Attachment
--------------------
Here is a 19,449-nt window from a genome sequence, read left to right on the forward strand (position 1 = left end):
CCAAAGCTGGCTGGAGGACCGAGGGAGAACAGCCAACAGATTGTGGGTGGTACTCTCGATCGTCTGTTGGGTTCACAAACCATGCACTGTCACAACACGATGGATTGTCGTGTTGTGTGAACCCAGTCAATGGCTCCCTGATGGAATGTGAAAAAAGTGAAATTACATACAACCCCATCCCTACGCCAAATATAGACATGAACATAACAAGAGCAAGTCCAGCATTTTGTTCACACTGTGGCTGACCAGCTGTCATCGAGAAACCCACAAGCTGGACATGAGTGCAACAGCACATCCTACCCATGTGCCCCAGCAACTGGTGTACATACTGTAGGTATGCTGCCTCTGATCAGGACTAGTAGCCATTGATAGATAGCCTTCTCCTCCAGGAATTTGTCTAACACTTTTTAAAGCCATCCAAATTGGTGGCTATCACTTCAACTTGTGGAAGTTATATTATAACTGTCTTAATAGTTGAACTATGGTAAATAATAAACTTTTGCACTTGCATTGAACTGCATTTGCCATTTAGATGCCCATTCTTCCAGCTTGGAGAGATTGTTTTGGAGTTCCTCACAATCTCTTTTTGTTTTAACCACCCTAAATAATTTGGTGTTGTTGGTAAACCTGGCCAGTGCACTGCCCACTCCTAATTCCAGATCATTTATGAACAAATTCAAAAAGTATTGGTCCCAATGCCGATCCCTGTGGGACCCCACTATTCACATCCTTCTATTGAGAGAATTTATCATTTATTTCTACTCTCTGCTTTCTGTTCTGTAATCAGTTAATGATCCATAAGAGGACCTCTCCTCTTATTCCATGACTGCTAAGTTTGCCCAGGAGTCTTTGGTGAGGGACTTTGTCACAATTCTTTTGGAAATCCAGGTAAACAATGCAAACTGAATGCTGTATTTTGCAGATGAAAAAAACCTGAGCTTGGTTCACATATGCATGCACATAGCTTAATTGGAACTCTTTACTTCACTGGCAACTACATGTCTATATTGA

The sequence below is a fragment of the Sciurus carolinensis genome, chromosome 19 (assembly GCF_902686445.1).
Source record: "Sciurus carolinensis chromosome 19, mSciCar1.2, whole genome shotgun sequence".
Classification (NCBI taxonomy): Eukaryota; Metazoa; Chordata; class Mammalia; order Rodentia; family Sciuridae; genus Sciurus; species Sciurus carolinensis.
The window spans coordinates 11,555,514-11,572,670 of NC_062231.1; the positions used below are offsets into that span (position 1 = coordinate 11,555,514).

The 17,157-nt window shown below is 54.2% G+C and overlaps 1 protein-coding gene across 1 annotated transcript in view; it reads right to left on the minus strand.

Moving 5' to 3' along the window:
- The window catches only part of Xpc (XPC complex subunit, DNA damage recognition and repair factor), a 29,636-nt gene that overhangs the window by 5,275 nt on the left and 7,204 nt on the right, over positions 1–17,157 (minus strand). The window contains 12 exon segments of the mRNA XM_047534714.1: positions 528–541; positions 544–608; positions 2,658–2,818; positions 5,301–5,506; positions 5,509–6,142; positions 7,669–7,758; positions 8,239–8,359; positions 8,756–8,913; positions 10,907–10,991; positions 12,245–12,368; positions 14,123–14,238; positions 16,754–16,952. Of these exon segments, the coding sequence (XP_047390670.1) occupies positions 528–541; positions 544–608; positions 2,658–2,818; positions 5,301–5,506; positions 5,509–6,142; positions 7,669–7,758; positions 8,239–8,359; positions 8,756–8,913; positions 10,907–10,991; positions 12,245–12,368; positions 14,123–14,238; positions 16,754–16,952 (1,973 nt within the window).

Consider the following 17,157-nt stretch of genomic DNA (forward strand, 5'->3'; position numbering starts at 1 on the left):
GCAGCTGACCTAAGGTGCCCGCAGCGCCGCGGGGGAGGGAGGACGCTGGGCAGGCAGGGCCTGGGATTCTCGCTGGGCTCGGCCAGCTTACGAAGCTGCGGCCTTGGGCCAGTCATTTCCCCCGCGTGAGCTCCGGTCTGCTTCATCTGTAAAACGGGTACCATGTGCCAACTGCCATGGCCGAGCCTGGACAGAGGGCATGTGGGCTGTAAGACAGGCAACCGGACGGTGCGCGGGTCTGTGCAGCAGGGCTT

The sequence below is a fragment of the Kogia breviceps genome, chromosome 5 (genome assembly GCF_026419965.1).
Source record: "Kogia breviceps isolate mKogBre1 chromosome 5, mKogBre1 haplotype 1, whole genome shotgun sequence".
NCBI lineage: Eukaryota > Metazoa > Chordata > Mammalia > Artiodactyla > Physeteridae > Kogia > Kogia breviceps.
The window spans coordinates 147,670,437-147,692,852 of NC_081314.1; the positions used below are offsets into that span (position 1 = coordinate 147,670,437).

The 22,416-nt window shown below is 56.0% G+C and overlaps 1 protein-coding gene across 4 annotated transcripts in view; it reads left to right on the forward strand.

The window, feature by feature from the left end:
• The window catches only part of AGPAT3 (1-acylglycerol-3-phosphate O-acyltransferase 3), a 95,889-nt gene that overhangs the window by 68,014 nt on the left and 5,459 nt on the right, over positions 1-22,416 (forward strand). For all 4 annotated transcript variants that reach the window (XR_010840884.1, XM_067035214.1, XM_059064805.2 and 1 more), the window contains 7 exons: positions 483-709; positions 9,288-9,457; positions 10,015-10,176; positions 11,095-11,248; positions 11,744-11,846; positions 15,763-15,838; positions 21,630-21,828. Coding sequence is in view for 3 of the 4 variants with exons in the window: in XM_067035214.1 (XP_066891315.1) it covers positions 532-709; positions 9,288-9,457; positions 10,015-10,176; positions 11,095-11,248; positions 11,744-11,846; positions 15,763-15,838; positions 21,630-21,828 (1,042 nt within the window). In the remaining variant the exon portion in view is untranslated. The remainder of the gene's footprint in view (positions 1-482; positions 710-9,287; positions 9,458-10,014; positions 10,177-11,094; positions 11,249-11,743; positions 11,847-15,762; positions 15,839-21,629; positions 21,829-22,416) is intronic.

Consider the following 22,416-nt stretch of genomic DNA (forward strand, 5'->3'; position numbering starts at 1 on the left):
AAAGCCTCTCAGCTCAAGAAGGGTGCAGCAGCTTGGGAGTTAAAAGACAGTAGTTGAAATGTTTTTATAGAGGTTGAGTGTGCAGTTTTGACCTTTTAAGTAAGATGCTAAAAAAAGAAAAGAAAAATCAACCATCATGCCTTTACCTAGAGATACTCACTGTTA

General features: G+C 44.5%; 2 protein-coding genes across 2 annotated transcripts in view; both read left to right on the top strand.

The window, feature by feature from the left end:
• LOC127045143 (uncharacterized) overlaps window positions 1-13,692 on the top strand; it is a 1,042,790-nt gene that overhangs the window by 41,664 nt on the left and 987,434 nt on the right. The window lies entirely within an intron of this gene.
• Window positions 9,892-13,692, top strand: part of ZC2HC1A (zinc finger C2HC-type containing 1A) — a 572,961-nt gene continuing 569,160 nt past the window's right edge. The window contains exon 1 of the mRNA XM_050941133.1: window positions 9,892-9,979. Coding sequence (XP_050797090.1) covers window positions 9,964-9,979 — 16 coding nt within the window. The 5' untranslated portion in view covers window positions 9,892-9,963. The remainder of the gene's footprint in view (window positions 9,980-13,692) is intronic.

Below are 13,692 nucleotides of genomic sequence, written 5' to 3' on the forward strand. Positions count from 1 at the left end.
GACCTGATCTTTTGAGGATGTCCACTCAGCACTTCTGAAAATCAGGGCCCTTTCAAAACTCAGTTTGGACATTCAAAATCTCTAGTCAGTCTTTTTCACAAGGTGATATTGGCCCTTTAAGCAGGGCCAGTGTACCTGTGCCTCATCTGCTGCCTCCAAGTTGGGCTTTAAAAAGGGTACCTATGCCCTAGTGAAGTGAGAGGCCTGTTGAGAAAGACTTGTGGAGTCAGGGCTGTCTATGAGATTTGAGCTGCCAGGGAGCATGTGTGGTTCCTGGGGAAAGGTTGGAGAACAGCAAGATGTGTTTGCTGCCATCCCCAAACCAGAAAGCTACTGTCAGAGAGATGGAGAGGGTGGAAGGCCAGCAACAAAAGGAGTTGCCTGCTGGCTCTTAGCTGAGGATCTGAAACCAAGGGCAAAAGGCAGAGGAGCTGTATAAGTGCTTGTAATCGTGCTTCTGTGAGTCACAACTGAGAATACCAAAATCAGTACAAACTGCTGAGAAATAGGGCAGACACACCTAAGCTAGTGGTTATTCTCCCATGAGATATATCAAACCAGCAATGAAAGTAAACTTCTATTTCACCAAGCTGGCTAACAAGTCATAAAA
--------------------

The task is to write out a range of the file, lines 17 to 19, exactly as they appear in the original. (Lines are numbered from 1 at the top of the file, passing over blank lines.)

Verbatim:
The window, feature by feature from the left end:
• The window catches only part of AGPAT3 (1-acylglycerol-3-phosphate O-acyltransferase 3), a 95,889-nt gene that overhangs the window by 68,014 nt on the left and 5,459 nt on the right, over positions 1-22,416 (forward strand). For all 4 annotated transcript variants that reach the window (XR_010840884.1, XM_067035214.1, XM_059064805.2 and 1 more), the window contains 7 exons: positions 483-709; positions 9,288-9,457; positions 10,015-10,176; positions 11,095-11,248; positions 11,744-11,846; positions 15,763-15,838; positions 21,630-21,828. Coding sequence is in view for 3 of the 4 variants with exons in the window: in XM_067035214.1 (XP_066891315.1) it covers positions 532-709; positions 9,288-9,457; positions 10,015-10,176; positions 11,095-11,248; positions 11,744-11,846; positions 15,763-15,838; positions 21,630-21,828 (1,042 nt within the window). In the remaining variant the exon portion in view is untranslated. The remainder of the gene's footprint in view (positions 1-482; positions 710-9,287; positions 9,458-10,014; positions 10,177-11,094; positions 11,249-11,743; positions 11,847-15,762; positions 15,839-21,629; positions 21,829-22,416) is intronic.

Consider the following 22,416-nt stretch of genomic DNA (forward strand, 5'->3'; position numbering starts at 1 on the left):